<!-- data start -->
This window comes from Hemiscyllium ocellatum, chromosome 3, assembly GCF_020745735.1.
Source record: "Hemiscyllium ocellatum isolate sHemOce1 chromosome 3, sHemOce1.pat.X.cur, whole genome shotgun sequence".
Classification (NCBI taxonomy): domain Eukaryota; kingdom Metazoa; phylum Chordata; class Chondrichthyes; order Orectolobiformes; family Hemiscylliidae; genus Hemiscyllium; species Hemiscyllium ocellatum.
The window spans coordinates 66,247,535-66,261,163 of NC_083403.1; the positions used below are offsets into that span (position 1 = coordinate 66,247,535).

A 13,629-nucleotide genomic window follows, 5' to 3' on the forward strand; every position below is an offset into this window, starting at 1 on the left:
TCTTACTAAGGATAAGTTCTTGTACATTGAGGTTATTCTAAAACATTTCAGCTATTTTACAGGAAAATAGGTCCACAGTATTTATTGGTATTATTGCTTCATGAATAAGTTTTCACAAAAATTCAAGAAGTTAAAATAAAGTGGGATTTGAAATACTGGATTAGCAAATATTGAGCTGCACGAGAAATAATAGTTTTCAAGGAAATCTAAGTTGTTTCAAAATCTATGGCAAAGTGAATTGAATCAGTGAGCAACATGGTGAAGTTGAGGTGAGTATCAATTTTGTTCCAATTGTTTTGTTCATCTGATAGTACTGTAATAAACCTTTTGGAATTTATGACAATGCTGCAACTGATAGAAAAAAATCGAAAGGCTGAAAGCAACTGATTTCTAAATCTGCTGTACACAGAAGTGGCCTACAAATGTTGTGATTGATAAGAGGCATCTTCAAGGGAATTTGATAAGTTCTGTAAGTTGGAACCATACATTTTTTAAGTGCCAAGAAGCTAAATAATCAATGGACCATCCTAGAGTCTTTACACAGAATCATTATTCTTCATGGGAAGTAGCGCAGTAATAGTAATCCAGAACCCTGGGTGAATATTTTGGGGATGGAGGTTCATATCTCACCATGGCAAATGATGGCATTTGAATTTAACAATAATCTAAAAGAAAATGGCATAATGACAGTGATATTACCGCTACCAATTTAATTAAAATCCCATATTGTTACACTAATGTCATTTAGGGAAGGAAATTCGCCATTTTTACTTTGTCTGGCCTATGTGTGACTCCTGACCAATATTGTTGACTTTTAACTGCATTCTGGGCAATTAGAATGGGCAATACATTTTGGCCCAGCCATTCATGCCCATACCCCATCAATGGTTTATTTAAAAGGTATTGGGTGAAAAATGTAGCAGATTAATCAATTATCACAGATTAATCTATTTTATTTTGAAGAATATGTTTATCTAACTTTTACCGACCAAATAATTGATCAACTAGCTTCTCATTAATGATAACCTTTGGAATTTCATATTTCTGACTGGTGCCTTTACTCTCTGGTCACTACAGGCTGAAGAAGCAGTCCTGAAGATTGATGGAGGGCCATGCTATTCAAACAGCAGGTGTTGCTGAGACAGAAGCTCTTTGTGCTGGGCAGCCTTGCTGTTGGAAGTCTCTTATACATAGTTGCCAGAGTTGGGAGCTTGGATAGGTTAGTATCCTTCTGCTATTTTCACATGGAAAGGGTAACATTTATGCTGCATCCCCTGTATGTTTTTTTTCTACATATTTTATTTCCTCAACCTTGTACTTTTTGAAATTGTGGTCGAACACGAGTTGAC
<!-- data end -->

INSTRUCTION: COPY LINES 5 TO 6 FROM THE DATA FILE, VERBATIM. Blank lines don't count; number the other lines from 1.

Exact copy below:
A 13,629-nucleotide genomic window follows, 5' to 3' on the forward strand; every position below is an offset into this window, starting at 1 on the left:
TCTTACTAAGGATAAGTTCTTGTACATTGAGGTTATTCTAAAACATTTCAGCTATTTTACAGGAAAATAGGTCCACAGTATTTATTGGTATTATTGCTTCATGAATAAGTTTTCACAAAAATTCAAGAAGTTAAAATAAAGTGGGATTTGAAATACTGGATTAGCAAATATTGAGCTGCACGAGAAATAATAGTTTTCAAGGAAATCTAAGTTGTTTCAAAATCTATGGCAAAGTGAATTGAATCAGTGAGCAACATGGTGAAGTTGAGGTGAGTATCAATTTTGTTCCAATTGTTTTGTTCATCTGATAGTACTGTAATAAACCTTTTGGAATTTATGACAATGCTGCAACTGATAGAAAAAAATCGAAAGGCTGAAAGCAACTGATTTCTAAATCTGCTGTACACAGAAGTGGCCTACAAATGTTGTGATTGATAAGAGGCATCTTCAAGGGAATTTGATAAGTTCTGTAAGTTGGAACCATACATTTTTTAAGTGCCAAGAAGCTAAATAATCAATGGACCATCCTAGAGTCTTTACACAGAATCATTATTCTTCATGGGAAGTAGCGCAGTAATAGTAATCCAGAACCCTGGGTGAATATTTTGGGGATGGAGGTTCATATCTCACCATGGCAAATGATGGCATTTGAATTTAACAATAATCTAAAAGAAAATGGCATAATGACAGTGATATTACCGCTACCAATTTAATTAAAATCCCATATTGTTACACTAATGTCATTTAGGGAAGGAAATTCGCCATTTTTACTTTGTCTGGCCTATGTGTGACTCCTGACCAATATTGTTGACTTTTAACTGCATTCTGGGCAATTAGAATGGGCAATACATTTTGGCCCAGCCATTCATGCCCATACCCCATCAATGGTTTATTTAAAAGGTATTGGGTGAAAAATGTAGCAGATTAATCAATTATCACAGATTAATCTATTTTATTTTGAAGAATATGTTTATCTAACTTTTACCGACCAAATAATTGATCAACTAGCTTCTCATTAATGATAACCTTTGGAATTTCATATTTCTGACTGGTGCCTTTACTCTCTGGTCACTACAGGCTGAAGAAGCAGTCCTGAAGATTGATGGAGGGCCATGCTATTCAAACAGCAGGTGTTGCTGAGACAGAAGCTCTTTGTGCTGGGCAGCCTTGCTGTTGGAAGTCTCTTATACATAGTTGCCAGAGTTGGGAGCTTGGATAGGTTAGTATCCTTCTGCTATTTTCACATGGAAAGGGTAACATTTATGCTGCATCCCCTGTATGTTTTTTTTCTACATATTTTATTTCCTCAACCTTGTACTTTTTGAAATTGTGGTCGAACACGAGTTGAC